Thursday, January 1, 2015

Into the Woods

I have never seen the play from which this movie stems.  I don't know the songs.  At least among many of my friends, this ignorance is unusual.  It allowed me, though, to come to the film as a fresh viewer, one with no preconceptions of what it should be.

I left wondering what all the fuss was about and fundamentally disliking what little message it has.

Let's deal with the message first.  Yes, I know that fairy tales were originally darker than the versions that most people know today.  I have read original versions of many fairy tales.  I think it's telling, though, that the lighter versions have far outstripped in popularity the darker ones.  In the course of showing us the dark sides of some of these fairy tales, this film basically delivers the message that life is hard and will beat you down.  Okay, we'll all die at some point, and life often is hard, but I find little value in art that tells me only that.

The music was pretty, though often repetitive.  The lyrics were clever.  The actors did a fine job.  All the ingredients were there to make a fine film.

I still left feeling that the film was overly long, having been bored in many spots, and ultimately being dissatisfied with the message.  If you loved the musical, I assume you'll enjoy the film, but for me it was a bust.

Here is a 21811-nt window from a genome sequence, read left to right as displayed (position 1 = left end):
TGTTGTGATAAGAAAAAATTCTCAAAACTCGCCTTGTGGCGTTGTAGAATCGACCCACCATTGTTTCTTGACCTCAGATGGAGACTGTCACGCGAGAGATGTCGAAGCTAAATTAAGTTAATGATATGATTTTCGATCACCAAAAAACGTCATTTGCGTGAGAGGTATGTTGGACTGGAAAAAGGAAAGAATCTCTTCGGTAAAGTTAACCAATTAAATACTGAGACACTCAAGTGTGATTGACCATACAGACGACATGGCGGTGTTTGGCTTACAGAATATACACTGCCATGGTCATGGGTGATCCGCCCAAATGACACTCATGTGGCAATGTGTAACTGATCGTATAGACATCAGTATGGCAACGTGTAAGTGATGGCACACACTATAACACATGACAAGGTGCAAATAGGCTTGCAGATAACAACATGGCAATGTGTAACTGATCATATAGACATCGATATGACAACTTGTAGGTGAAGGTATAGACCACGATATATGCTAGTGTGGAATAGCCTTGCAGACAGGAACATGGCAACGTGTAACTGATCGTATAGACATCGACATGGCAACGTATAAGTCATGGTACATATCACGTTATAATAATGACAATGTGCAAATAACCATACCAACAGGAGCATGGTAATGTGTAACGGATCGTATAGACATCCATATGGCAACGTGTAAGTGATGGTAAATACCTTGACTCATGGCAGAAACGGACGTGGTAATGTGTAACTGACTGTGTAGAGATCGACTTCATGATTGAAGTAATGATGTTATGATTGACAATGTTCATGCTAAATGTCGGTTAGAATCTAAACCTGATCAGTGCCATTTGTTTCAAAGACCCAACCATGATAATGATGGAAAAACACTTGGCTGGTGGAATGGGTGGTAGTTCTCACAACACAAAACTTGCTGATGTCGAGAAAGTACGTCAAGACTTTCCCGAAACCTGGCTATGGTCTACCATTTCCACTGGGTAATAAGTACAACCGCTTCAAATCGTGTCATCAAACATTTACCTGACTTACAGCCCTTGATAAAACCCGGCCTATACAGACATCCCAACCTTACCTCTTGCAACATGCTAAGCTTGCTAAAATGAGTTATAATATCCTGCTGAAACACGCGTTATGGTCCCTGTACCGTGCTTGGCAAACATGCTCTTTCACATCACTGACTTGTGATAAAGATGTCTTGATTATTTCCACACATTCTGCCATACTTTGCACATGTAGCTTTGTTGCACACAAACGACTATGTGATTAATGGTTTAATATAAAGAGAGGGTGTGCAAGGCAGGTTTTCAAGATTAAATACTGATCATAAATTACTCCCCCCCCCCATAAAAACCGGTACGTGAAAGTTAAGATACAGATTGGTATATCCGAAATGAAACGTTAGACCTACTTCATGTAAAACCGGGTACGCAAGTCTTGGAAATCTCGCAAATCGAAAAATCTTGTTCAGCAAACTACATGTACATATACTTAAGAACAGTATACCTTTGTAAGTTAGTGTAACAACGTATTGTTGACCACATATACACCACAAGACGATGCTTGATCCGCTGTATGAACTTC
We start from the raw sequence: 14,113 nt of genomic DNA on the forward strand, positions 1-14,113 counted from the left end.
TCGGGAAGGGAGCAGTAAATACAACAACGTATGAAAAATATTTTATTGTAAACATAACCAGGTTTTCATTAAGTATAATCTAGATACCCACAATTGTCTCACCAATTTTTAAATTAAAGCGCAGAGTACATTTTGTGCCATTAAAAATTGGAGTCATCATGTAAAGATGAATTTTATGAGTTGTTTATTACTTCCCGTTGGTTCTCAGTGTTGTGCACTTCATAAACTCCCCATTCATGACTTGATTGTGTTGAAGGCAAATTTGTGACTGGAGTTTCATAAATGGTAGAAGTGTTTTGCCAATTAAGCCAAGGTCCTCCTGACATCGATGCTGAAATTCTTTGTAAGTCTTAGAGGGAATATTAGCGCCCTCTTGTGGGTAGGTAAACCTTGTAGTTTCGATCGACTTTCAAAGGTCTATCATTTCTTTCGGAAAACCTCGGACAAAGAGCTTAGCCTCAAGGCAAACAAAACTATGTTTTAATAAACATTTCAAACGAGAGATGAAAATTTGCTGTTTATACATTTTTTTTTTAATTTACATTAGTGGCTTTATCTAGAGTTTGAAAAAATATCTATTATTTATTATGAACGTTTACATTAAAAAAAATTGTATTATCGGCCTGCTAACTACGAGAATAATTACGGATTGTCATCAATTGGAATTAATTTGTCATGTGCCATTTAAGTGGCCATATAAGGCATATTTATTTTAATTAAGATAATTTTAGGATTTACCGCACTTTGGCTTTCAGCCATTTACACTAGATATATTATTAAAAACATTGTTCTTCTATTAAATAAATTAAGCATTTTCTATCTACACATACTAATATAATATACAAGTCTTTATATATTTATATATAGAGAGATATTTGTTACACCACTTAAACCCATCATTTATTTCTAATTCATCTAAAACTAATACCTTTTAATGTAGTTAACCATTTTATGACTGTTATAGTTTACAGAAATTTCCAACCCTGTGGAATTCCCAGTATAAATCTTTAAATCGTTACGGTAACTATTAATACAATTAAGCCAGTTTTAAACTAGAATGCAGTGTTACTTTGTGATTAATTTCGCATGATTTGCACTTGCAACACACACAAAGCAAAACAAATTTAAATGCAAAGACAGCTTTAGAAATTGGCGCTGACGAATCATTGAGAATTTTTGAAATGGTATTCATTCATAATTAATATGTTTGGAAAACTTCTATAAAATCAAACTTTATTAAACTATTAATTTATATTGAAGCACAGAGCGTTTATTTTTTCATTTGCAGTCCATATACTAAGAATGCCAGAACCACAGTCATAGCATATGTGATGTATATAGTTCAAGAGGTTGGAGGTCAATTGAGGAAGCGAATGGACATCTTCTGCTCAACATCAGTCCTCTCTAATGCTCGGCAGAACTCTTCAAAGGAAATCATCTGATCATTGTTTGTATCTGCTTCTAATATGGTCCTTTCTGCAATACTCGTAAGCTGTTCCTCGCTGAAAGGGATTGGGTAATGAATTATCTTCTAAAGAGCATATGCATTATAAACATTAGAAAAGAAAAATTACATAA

Eric said...

I know the show pretty well, and while I liked the movie well enough for what it was. However, it's fundamentally different from the musical. The movie adapts the first act of the play well enough. However, there's no demarcation between the action of the first and second acts, so the whole "this is what happens after happily ever after" aspect of the play is missing. The second act is compressed into the last half an hour and is so butchered that it's an incoherent mess.

With the exception of Johnny Depp, I thought the performances ranged from good to excellent. However, the characters have been simplified a lot, giving the actors much less to work with. The Witch, in particular, is so caricatured by the end of the movie that the climactic "The Last Midnight" no longer makes any sense. Streep sings the hell out of it though.

I've always thought the ending of the musical says that we can go and rebuild after devastating loss - a timely message for a musical written when AIDS was ravaging the Broadway community. Not sure what the movie's message was, except that Disney probably wanted to stop at the wedding, but felt obliged stick some darkness onto the end.

Fans of the musical will go see the movie. However, if you don't know the play, you'd be better served to wait till you can see a good live production.

Mark said...

Perhaps I should at some point go ses a live production.


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